Even right now. It’s something that centres me. This is a situation that requires one to stretch oneself and motivate oneself on a daily basis. I feel that having a strong philosophy like I do keeps the hope, energy and positivity alive. The practice that I follow is that each one of us has the capability to add value, no matter what the situation is. The reason why I have been able to write stories, joyfully churn out a terrible batch of cookies and enjoy painting with my kids is because the intention always has been to add value.

I also feel that all of us should look at having days with fluid timetables that aren’t too harsh on us but also not let the days pass by just doing nothing. The idea shouldn’t be, ‘Hum tab kaam karna shuru karenge jab lockdown khulega’. There are a lot of abilities that one can discover and hone when faced with unprecedented situations. Let’s seize this opportunity, however unfortunate it may seem now.

I think every artiste is a little selfish and also very protective of their territory. Since both Ayushmann and I understand each other’s work, there is that creative space that we give each other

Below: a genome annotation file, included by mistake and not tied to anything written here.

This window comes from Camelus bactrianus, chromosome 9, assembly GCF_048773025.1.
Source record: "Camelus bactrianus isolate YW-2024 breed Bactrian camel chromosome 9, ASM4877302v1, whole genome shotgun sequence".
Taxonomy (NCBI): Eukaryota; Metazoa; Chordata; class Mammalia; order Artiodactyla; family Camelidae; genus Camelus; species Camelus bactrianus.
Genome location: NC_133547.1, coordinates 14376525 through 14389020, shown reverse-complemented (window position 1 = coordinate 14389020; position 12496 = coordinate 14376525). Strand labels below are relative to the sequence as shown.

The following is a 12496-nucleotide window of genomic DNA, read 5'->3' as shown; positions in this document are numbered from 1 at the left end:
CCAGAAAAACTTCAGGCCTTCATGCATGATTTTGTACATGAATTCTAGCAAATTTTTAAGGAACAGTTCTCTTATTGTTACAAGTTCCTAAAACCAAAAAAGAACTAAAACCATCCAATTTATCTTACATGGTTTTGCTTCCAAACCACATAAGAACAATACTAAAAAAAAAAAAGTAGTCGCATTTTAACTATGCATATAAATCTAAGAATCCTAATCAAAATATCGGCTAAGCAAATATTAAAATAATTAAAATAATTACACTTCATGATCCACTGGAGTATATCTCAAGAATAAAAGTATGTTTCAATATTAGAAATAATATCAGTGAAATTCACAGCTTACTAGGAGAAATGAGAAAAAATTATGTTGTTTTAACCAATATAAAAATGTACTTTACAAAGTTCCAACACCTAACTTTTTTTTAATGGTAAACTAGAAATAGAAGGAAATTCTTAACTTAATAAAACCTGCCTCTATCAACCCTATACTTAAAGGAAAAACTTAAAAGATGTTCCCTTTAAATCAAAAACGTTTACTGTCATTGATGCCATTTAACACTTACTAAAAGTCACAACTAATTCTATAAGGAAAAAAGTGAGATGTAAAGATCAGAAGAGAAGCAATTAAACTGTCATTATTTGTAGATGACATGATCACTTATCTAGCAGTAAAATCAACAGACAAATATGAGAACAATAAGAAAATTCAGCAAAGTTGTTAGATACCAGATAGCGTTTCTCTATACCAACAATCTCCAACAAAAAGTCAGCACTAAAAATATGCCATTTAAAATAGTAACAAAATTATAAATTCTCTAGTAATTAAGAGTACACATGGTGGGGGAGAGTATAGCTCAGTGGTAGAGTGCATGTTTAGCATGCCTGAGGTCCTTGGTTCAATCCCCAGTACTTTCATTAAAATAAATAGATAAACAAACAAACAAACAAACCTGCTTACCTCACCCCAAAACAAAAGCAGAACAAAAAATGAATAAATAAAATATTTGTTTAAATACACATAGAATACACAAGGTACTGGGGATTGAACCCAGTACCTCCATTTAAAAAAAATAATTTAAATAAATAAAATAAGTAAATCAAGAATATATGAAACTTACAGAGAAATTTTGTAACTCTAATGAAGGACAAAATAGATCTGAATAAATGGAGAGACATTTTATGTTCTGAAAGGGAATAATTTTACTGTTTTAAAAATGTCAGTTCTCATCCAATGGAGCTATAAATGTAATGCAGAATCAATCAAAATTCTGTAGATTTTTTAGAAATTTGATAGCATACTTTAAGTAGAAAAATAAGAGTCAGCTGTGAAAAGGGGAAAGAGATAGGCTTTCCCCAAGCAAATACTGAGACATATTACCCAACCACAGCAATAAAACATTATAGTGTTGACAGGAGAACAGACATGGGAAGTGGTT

- Tahira Kashyap Khurrana


What happens when two creative people are locked down together? Are you and Ayushmann collaborating on anything or do your creative journeys have to be independent of each other?

I think every artiste is a little selfish (laughs) and also very protective of their territory. Since both Ayushmann and I understand each other’s work, there is that creative space that we give each other. I have a time and space to myself ki iss jagah pe ab koi nahin aayega kyunki mujhe ab likhna hain. And there’s a time when he’s writing his poems or recording something and everyone lets him be. We haven’t collaborated on anything as such but we have been each others’ bouncing boards for the longest time. Even during this time, we keep taking each others’ feedback.

My stories are inspired from real life but I have woven in imaginary sequences and characters. I dedicate these tales to all of us who are living in these unprecedented times. I feel that as long as humanity is alive, stories will always brim, even if it’s in a lockdown situation
- Tahira Kashyap Khurrana


Also, there’s a book on the way…

Yay! It’s called The 12 Commandments of Being a Woman and it’s a fresh take on the idiosyncrasies of being a woman. Women have a lot of stories to tell and they aren’t always sad or morbid or gussewaali or jhande gaadne waali! (Laughs) We also have funny stories to tell. I feel this book will be fun… hopefully.